CMC’s public toilets tender procedure creates a stir
By Maheesha Mudugamuwa
Concerns have been raised over the tender awarded by the Colombo Municipal Council (CMC) to a private company to maintain public toilets.
They Janatha Vimukthi Peramuna (JVP) alleged that the CMC had not followed the correct tender procedure when it awarded the public toilets tender to a private company where the council was obliged to pay Rs. 200,000 for maintaining of these toilets.
In addition to the infrastructural maintenance of those toilets, the electricity and water bills were also paid by the council, JVP councillors alleged.
JVP Councilor Hemantha Weerakoon told The Sunday Morning that the private company was also allowed to charge Rs. 10 or Rs. 20 from each person and the money would not be given to the CMC.
“We have not heard of or seen these types of tenders before. I don’t think a single country in this world takes such decisions and burdens the taxpayers more,” he stressed.
Weerakoon highlighted that it was only the JVP councillors who raised concerns over such decisions. “None of the UNP, SLFP, or SLPP councillors are opposed to this decision,” he added.
The toilets had been built by the CMC and it was only the maintenance part that had been given to the private company. Therefore, there was no need to pay them extra money, Weerakoon said.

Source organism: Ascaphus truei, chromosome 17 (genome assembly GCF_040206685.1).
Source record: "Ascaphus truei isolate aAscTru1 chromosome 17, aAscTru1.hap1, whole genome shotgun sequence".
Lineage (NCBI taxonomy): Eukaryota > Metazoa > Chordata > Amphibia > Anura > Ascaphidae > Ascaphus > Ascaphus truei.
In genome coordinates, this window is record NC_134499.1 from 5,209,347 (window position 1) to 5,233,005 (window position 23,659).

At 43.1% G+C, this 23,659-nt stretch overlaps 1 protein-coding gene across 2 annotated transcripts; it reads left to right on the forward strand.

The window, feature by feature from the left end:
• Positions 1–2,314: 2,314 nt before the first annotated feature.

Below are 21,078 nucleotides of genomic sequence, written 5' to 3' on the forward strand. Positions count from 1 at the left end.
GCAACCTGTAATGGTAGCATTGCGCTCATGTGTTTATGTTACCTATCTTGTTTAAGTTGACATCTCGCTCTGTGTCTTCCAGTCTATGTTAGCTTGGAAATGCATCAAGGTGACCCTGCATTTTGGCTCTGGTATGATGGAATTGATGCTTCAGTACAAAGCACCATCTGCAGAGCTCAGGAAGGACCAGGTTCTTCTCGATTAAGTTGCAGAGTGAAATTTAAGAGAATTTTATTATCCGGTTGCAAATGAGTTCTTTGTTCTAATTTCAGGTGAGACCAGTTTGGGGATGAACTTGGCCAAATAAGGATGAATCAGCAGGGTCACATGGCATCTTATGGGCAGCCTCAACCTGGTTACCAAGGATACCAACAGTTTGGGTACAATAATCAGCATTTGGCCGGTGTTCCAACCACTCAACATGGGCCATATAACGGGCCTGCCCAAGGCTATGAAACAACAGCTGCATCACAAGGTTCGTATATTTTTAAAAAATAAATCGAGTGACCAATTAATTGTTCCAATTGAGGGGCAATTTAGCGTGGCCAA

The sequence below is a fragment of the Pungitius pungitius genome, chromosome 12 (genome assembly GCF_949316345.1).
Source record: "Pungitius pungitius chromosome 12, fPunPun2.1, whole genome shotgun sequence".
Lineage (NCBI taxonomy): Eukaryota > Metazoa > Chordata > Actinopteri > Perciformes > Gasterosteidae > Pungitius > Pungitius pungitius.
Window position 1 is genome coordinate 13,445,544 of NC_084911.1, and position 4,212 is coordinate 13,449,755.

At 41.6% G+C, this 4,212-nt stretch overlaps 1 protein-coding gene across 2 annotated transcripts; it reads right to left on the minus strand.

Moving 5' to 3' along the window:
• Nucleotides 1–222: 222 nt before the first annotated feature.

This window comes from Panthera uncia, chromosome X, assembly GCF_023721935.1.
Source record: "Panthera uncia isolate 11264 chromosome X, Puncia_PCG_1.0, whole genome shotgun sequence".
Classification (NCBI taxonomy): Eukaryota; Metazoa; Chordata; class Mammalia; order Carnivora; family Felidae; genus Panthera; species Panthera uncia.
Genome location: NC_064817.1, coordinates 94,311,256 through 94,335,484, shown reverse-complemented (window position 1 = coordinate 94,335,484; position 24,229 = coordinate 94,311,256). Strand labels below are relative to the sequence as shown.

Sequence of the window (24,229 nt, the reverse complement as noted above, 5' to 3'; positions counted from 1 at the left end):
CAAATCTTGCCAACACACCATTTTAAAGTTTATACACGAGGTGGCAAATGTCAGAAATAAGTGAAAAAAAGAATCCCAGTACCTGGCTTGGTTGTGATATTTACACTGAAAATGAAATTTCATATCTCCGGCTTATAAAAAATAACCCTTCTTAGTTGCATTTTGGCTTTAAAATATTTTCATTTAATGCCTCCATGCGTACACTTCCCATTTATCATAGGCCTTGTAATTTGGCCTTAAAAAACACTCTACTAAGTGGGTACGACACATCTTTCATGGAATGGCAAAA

“CMC is one of the top government-owned institutions in which massive corruption and fraud takes place. Here, if the tender is given to a friend of a councillor, whatever amount the council wastes goes unopposed. Ultimately, they spend taxpayers’ money for unnecessary things, even though there are a lot more things the council has to do for the public,” he added.
Refuting the allegations levelled by the JVP councillors that the CMC pays Rs. 200,000 per month to a private company for its maintenance, the CMC’s Director of Engineering Works A.C.M. Fazal said the council paid only Rs. 85,000, and out of the total 18 toilet units, only a few of them had been outsourced.
“Instead of looking at the cost, the CMC wanted to make sure that it offers the best service for the public and people didn’t know how much it cost for the repairs,” he said.
“There are about 55 toilet units under the CMC, but toilets in several areas – especially Colombo North –have been abandoned for years because people have started building their own toilets and nobody uses public toilets. Although they are abandoned, the CMC has to bear the electricity and water bills and eventually public toilets become a liability.”
The Director stressed that even though the CMC built these public toilets, some of them had already been outsourced due to the severe shortage of manpower; therefore, there’s a nominal charge when people use these toilets.
“We have identified nine more locations to establish public toilets and we are introducing toilets which could be used by differently-abled persons as well. We also want to ensure the safety of users and therefore, we are in the process of building separate toilets for gents and ladies. We have a team of district engineers who inspect these toilets weekly,” he added.